Roman’s Rants: Publishers’ Paradox

Gee, it’s been a while. But I’ve been dealing with the book scene here in Germany quite intensively lately and didn’t find the time to blog. Good news: From all this engagement comes  – a brand-new rant ;) The German publishers’ scene – something to write about which will read like a sequel to my Germany post – just wait and see.

You know the worst kind of morons? Those who have an academic background and are involved with the cultural establishment. Well-read morons with fucking literacy pouring out of their every pore. One can find heaps of them in the German book scene. Publishers, officials, a lot of authors who still haven’t got a clue about what this crazy little thing called Internet means for their business. A good example of this is the recent discussion about the revision of copyright laws, which are urgently needed to account for this crazy little thing called Internet. But that’s not what I’d like to talk about here.

What pisses me off and almost (almost!) renders me speechless is the way in which the German book scene completely misses the trend of electronic publications, or eBooks if you like. If these days you feel like reading a book on an electronic device – because you’re travelling, you’re too eager to wait for the physical book to arrive at your doorstep etc. etc. – you’ll either hit the Amazon website and buy a Kindle book there or refer to the Apple equivalent and get your stuff in their store. In both cases, you’ll have the book in no time, and, because both companies offer a tight hardware-software integration –  see the various Kindles and iOS devices –  you’re off and reading seconds afterwards.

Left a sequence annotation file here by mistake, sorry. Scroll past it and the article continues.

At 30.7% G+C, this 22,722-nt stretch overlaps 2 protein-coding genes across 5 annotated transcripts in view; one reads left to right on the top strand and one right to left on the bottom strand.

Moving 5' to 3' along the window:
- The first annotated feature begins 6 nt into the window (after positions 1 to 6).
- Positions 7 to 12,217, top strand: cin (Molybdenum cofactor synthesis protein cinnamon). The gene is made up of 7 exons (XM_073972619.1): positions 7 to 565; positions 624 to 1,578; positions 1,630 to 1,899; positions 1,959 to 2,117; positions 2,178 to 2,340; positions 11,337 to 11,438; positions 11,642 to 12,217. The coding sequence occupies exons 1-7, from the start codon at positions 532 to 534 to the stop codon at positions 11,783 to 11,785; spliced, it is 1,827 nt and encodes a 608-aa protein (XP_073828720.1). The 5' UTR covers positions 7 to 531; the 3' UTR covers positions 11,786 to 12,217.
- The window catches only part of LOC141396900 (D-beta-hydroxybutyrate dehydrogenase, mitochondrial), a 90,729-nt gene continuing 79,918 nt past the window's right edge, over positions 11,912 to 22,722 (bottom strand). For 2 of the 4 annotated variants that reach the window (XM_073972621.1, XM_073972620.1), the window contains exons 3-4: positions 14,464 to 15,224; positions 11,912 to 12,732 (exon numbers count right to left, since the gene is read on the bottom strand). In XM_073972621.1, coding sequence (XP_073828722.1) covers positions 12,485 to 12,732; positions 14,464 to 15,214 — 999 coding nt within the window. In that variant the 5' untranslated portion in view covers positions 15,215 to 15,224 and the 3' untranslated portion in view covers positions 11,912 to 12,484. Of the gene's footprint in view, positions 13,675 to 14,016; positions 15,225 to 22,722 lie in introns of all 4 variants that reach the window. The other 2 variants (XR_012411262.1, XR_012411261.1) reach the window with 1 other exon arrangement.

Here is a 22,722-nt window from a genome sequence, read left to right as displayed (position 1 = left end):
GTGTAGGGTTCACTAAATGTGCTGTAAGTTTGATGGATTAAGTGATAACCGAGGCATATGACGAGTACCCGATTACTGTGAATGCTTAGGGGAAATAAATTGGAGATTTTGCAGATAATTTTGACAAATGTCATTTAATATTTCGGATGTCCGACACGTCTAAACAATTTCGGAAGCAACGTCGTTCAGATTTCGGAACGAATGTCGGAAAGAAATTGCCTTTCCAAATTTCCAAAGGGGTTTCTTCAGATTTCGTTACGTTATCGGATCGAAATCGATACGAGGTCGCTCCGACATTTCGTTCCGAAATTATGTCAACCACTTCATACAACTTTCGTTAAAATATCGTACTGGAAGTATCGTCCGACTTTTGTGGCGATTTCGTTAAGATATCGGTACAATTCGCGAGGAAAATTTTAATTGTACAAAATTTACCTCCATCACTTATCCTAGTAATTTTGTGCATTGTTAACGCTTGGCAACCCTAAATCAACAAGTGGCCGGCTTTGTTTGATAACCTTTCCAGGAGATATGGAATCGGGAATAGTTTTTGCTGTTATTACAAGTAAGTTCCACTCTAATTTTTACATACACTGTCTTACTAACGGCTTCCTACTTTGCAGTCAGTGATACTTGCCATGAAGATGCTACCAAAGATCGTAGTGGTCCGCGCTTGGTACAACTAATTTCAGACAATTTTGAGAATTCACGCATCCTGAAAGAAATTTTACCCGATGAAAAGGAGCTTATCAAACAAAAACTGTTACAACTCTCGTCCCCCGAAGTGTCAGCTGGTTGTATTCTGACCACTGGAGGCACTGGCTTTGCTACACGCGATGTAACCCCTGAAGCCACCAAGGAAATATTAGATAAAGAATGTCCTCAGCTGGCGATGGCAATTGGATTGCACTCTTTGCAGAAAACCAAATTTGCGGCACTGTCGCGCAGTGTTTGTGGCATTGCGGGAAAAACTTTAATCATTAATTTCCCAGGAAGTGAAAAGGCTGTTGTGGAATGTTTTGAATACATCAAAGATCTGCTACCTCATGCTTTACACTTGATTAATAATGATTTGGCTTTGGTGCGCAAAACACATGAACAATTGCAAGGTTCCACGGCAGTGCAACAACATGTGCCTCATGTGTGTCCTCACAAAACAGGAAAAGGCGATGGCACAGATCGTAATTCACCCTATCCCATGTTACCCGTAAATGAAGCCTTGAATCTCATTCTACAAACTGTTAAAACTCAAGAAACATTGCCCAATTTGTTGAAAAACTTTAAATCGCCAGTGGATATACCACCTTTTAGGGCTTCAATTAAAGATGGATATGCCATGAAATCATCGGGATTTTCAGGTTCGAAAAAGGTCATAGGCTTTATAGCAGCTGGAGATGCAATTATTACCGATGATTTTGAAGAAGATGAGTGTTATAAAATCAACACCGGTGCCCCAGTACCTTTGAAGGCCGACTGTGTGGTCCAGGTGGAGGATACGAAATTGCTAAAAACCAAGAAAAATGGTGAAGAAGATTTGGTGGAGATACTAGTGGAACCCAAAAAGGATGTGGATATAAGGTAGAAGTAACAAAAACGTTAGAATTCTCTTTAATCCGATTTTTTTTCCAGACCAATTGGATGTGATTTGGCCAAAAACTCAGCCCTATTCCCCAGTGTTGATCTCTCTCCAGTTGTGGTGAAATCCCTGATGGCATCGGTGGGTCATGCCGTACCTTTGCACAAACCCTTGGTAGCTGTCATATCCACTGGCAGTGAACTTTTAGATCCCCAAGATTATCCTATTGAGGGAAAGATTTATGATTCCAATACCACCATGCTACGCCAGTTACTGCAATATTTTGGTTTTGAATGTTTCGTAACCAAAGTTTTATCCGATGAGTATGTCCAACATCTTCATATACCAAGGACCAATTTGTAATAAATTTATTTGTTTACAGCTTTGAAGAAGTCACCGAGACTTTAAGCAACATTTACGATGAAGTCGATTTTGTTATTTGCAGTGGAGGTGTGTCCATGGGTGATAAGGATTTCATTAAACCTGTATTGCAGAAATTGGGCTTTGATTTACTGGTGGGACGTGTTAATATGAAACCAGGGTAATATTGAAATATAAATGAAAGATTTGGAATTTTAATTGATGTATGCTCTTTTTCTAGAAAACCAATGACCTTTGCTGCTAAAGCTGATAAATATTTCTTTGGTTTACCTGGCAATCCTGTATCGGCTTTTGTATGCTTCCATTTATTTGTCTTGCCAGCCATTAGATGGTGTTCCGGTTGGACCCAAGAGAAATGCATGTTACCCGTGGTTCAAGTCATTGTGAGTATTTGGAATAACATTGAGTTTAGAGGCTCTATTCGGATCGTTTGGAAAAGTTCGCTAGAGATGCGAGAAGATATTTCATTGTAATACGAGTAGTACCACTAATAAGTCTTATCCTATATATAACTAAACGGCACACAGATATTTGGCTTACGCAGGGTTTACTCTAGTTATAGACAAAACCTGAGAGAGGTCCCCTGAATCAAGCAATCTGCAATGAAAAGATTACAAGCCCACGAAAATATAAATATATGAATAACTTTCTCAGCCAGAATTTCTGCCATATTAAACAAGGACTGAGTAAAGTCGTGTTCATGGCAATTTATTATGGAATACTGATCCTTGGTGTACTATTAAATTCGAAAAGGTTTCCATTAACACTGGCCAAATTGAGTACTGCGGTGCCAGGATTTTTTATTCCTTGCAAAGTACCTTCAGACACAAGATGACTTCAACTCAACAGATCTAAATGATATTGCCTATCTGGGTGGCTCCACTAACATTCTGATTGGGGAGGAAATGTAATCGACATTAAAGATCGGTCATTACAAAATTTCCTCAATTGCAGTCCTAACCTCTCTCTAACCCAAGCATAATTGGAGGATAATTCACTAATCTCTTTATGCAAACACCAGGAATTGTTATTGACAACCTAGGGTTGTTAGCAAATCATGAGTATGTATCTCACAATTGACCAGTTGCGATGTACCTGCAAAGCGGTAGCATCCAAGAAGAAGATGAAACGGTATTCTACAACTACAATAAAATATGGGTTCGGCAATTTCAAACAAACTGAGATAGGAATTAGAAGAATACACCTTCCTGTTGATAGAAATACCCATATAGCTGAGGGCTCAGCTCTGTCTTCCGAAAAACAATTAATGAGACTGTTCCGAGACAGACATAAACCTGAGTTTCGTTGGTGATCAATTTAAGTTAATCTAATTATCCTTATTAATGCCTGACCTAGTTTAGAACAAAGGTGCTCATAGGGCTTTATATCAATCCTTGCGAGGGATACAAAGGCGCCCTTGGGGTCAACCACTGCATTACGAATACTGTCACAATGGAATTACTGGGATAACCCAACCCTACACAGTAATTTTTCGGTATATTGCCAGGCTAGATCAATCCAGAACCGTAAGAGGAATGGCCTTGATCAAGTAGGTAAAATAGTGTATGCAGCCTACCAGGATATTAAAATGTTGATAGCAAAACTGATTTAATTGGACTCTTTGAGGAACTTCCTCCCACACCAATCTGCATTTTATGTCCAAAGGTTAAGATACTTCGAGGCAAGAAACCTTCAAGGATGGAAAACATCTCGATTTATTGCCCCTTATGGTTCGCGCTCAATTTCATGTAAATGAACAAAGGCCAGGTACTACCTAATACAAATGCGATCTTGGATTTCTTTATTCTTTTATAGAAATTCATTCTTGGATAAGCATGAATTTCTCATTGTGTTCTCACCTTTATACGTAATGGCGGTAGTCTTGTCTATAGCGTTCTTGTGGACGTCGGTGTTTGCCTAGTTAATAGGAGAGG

So, why is this bad for the aforementioned publishers? Well, as far as Germany or even Europe is concerned, there really is no decent alternative for potential eBook user. Sure, you can swing over to sites such as libri.de and buy your DRM-protected ePub files there. But, let’s face it, downloading and decrypting them using Adobe technology (another non-European software company, yay) is a pain in the arse. More, the hardware that’s being offered, such as the TrekStor Liro, is mostly a piece of shit. Those things wouldn’t last very long as Kinder Surprise toys. Why would a serious (e)-readership put up with this crap?

Everybody in the book scene is afraid of Amazon in particular. They’ve got a massive market share, perfect logistics and an easy purchasing process. And, they have ambitions to become a publisher themselves. So you would expect everybody to create decent alternatives? Make eBook purchases fun even when not done via Amazon or Apple, right? Hell no: publishers are having their stuff sold via the platform they fear most. Please, people, how stupid is that? This, by the way, applies to publishers all over the world: rather than coming up with cool new business models that are based on the new mechanics of digital publications, everybody sticks to the old ways.

A final thought on eBooks in general: With a recently published book I still find it hard to convince myself to go for the digital edition when for a few bucks more I could get a nice Hardcover edition. I cannot sell it, I cannot share it, I cannot even put my monitor on it, it’s a fucking blob of data that will sit on my device into all eternity. As it is, it’s a caricature of what this medium could actually be and do.

(Image by shutterhacks)

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